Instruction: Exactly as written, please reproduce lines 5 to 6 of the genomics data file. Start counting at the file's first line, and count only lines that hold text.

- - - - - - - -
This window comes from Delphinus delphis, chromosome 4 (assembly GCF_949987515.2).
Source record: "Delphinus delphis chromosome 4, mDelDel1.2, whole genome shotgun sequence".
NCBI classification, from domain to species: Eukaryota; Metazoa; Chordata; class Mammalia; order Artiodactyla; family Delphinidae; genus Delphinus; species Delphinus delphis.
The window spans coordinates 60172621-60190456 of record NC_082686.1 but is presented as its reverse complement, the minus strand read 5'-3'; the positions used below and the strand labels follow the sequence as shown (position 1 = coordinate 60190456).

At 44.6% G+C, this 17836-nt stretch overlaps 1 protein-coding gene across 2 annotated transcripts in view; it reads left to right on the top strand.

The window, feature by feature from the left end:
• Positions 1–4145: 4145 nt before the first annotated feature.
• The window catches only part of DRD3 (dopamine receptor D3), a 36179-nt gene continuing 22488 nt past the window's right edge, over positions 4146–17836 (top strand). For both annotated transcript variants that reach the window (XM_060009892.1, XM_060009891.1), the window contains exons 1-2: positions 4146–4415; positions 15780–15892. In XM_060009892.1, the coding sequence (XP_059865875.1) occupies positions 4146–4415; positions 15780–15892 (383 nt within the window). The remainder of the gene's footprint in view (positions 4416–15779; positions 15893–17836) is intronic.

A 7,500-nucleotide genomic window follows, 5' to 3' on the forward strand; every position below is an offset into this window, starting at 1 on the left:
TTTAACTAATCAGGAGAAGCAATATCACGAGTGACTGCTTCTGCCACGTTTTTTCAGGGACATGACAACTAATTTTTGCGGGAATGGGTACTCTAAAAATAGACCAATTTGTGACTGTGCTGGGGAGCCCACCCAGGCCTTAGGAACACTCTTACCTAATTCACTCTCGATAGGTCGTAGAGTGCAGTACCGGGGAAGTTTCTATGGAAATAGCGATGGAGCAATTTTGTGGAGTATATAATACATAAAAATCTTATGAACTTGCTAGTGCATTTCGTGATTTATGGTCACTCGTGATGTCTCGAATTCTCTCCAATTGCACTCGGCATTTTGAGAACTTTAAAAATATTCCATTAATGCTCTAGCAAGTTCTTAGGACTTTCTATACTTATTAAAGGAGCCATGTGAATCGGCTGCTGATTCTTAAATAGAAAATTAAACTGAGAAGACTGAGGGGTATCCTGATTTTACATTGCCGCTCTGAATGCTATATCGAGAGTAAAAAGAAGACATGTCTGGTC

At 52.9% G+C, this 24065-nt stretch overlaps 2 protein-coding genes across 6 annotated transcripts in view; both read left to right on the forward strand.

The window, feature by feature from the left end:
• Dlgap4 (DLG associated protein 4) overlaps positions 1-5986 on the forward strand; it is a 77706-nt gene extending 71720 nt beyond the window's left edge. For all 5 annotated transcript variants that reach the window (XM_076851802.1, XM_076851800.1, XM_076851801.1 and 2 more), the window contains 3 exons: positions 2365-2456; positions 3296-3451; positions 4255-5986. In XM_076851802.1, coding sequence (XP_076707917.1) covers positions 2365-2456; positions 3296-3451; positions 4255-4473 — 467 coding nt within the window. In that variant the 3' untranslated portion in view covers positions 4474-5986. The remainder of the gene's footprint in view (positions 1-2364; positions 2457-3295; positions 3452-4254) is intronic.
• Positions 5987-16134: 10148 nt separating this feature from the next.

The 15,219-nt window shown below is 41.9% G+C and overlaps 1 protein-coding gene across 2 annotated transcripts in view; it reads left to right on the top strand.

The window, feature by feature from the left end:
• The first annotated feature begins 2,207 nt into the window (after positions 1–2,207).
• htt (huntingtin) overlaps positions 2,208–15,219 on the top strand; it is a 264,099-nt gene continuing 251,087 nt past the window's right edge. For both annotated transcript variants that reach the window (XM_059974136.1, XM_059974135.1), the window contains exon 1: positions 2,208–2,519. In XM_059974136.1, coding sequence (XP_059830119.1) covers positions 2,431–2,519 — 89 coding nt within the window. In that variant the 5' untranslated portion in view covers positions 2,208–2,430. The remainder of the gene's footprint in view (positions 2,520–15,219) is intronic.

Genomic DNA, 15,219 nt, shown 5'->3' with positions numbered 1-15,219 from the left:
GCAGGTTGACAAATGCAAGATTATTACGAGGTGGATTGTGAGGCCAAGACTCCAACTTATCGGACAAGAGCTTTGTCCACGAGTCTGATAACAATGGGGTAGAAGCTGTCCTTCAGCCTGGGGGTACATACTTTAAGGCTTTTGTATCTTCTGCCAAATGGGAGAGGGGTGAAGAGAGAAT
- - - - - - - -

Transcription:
At 44.6% G+C, this 17836-nt stretch overlaps 1 protein-coding gene across 2 annotated transcripts in view; it reads left to right on the top strand.

The window, feature by feature from the left end: